Long hours of UER can lead to excessive stress on the musculoskeletal system, and potentially musculoskeletal injuries (MSKI) (Scheer and Murray, 2015). Average training loads in UER are between 66–83 km/week in adults and around 57 km/week in youth athletes (Kłapciñska et al., 2013; Scheer et al., 2018, 2020d; O’Loughlin et al., 2019). These training demands can lead to overuse injuries, especially when the load exceeds the adaptive mechanisms, affecting predominantly the lower limbs (e.g., patellofemoral pain syndrome, medial tibial stress syndrome, Achilles tendinopathy) (Khodaee and Ansari, 2012; Krabak et al., 2013, 2014; Scheer and Murray, 2015). Acute injuries are less common but may impact race performance (Khodaee and Ansari, 2012; Krabak et al., 2014; Scheer and Murray, 2015).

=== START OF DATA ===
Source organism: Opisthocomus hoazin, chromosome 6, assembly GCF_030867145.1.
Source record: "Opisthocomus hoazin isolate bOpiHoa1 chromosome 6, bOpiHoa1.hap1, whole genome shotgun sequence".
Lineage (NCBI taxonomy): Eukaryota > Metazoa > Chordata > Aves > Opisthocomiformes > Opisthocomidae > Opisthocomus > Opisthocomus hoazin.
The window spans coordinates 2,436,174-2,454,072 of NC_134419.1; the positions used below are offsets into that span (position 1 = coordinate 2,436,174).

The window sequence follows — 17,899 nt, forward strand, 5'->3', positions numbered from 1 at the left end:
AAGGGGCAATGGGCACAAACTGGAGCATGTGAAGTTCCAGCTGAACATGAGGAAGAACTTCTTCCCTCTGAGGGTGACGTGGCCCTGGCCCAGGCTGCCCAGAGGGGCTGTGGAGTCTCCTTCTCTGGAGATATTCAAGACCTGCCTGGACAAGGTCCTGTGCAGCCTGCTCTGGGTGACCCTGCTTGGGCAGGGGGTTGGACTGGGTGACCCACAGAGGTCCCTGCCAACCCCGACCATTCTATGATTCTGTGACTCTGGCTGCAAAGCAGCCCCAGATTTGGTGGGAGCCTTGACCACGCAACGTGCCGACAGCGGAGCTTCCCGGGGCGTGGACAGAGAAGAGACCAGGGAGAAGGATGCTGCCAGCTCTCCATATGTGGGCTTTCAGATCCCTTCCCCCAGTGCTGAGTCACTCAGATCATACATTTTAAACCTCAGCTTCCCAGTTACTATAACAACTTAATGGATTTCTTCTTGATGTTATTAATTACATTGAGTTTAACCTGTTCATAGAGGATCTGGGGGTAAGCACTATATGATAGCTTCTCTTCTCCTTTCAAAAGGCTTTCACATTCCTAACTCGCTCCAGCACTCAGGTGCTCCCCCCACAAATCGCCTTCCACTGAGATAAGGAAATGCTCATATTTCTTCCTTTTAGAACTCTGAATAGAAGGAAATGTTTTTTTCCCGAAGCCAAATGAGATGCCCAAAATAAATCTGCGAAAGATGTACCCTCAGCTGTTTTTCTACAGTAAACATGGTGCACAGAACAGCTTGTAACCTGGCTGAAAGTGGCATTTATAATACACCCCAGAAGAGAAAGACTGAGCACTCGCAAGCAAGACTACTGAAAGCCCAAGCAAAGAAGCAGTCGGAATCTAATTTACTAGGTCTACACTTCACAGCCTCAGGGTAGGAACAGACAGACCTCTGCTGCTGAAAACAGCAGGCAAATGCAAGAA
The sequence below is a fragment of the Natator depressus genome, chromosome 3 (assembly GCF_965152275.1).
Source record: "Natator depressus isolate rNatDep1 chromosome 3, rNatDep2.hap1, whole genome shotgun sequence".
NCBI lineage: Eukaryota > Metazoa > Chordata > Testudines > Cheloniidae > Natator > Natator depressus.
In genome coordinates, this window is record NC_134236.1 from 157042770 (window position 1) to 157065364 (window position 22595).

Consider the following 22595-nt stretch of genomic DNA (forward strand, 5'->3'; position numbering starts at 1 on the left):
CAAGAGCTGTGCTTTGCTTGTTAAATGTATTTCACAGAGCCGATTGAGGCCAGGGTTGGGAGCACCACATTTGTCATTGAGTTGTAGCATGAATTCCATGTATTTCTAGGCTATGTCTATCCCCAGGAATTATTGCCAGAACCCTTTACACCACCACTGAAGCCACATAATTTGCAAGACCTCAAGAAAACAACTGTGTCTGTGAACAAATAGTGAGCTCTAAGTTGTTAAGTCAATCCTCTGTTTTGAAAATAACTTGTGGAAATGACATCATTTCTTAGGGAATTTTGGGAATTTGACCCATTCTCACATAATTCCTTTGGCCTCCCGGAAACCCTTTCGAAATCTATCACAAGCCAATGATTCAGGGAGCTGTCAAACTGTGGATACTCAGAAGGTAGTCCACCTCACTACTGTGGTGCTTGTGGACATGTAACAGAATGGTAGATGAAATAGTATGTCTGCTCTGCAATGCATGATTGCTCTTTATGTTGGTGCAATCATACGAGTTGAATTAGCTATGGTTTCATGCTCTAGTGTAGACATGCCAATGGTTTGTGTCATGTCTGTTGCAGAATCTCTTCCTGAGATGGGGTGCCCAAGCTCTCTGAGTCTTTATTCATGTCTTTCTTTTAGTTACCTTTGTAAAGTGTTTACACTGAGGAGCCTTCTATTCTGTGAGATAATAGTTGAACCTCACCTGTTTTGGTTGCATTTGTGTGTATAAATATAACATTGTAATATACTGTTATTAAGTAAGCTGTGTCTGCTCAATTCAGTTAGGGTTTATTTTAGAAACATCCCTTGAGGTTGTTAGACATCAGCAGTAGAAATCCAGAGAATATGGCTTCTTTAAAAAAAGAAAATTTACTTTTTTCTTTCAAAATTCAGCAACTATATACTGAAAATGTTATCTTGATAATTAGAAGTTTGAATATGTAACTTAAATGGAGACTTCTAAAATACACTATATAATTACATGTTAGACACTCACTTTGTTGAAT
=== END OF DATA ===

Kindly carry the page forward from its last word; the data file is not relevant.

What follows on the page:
Musculoskeletal injuries in running have been defined as “running-related (training or competition) musculoskeletal pain in the lower limbs that causes a restriction on or stoppage of running (distance, speed, duration, or training) for at least 7 days or 3 consecutive scheduled training sessions, or that requires the runner to consult a physician or other health professional” (Yamato et al., 2015b), however, definitions of MSKI in UER vary across studies, which make comparisons difficult. Some defined MSKI as a disability resulting in a medical encounter (Krabak et al., 2011; Vernillo et al., 2016), or affecting performance (Bishop and Fallon, 1999). The severity of an injury had been described as severe, if it did not improve with rest (Hutson, 1984), major, resulting in race withdrawal, or minor, when the runner was able to continue the race (Krabak et al., 2011; Vernillo et al., 2016).